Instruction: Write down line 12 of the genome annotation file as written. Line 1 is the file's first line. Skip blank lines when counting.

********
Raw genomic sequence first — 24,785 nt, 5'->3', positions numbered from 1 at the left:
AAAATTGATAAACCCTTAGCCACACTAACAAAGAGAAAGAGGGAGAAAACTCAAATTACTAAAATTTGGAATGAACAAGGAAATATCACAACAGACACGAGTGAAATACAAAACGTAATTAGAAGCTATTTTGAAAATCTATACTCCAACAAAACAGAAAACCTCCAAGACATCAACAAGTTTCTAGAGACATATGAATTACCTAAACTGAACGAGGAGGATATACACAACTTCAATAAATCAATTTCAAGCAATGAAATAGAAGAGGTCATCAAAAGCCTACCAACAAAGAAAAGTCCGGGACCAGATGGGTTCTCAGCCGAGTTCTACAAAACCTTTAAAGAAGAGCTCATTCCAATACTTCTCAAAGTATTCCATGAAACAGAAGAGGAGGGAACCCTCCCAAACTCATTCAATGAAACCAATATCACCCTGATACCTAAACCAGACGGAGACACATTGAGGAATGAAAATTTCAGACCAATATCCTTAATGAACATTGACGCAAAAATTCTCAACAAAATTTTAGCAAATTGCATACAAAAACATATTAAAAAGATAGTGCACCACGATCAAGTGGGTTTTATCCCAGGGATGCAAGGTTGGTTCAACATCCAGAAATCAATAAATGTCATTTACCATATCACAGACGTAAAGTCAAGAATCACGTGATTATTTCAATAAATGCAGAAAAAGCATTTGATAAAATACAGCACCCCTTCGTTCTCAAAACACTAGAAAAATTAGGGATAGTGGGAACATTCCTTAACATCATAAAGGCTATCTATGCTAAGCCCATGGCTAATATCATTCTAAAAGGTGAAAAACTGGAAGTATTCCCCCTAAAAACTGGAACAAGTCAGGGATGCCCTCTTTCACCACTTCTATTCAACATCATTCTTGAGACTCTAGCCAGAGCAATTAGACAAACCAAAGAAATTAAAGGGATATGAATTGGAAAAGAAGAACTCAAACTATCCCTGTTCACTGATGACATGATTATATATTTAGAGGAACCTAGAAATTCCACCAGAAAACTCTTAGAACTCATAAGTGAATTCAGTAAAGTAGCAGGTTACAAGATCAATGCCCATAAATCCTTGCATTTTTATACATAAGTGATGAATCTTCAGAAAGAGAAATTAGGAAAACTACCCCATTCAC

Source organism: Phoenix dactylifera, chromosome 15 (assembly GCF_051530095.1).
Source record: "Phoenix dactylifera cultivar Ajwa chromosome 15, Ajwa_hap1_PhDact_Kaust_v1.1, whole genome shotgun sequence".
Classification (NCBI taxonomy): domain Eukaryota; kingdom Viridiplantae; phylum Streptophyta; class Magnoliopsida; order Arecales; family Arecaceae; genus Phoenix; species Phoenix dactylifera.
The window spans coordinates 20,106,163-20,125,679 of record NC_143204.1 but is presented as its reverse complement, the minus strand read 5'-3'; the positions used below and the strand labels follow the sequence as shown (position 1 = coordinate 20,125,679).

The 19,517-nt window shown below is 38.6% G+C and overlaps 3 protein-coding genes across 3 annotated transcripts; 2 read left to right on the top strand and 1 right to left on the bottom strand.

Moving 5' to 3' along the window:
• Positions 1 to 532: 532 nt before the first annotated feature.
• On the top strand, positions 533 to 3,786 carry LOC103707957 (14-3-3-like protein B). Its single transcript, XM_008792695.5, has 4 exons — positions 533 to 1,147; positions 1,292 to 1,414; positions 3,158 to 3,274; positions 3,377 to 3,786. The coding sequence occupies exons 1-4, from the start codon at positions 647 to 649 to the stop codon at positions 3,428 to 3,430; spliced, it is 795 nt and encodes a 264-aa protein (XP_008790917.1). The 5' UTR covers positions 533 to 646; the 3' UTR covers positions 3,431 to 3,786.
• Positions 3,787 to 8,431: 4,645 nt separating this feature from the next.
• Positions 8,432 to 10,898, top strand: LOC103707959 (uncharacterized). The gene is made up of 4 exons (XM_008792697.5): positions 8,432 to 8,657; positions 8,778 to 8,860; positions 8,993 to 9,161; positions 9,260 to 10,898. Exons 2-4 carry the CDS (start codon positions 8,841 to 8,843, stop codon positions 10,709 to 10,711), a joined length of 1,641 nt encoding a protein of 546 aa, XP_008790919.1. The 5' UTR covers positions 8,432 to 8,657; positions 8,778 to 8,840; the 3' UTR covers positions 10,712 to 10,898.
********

• Positions 8,432 to 10,898, top strand: LOC103707959 (uncharacterized). The gene is made up of 4 exons (XM_008792697.5): positions 8,432 to 8,657; positions 8,778 to 8,860; positions 8,993 to 9,161; positions 9,260 to 10,898. Exons 2-4 carry the CDS (start codon positions 8,841 to 8,843, stop codon positions 10,709 to 10,711), a joined length of 1,641 nt encoding a protein of 546 aa, XP_008790919.1. The 5' UTR covers positions 8,432 to 8,657; positions 8,778 to 8,840; the 3' UTR covers positions 10,712 to 10,898.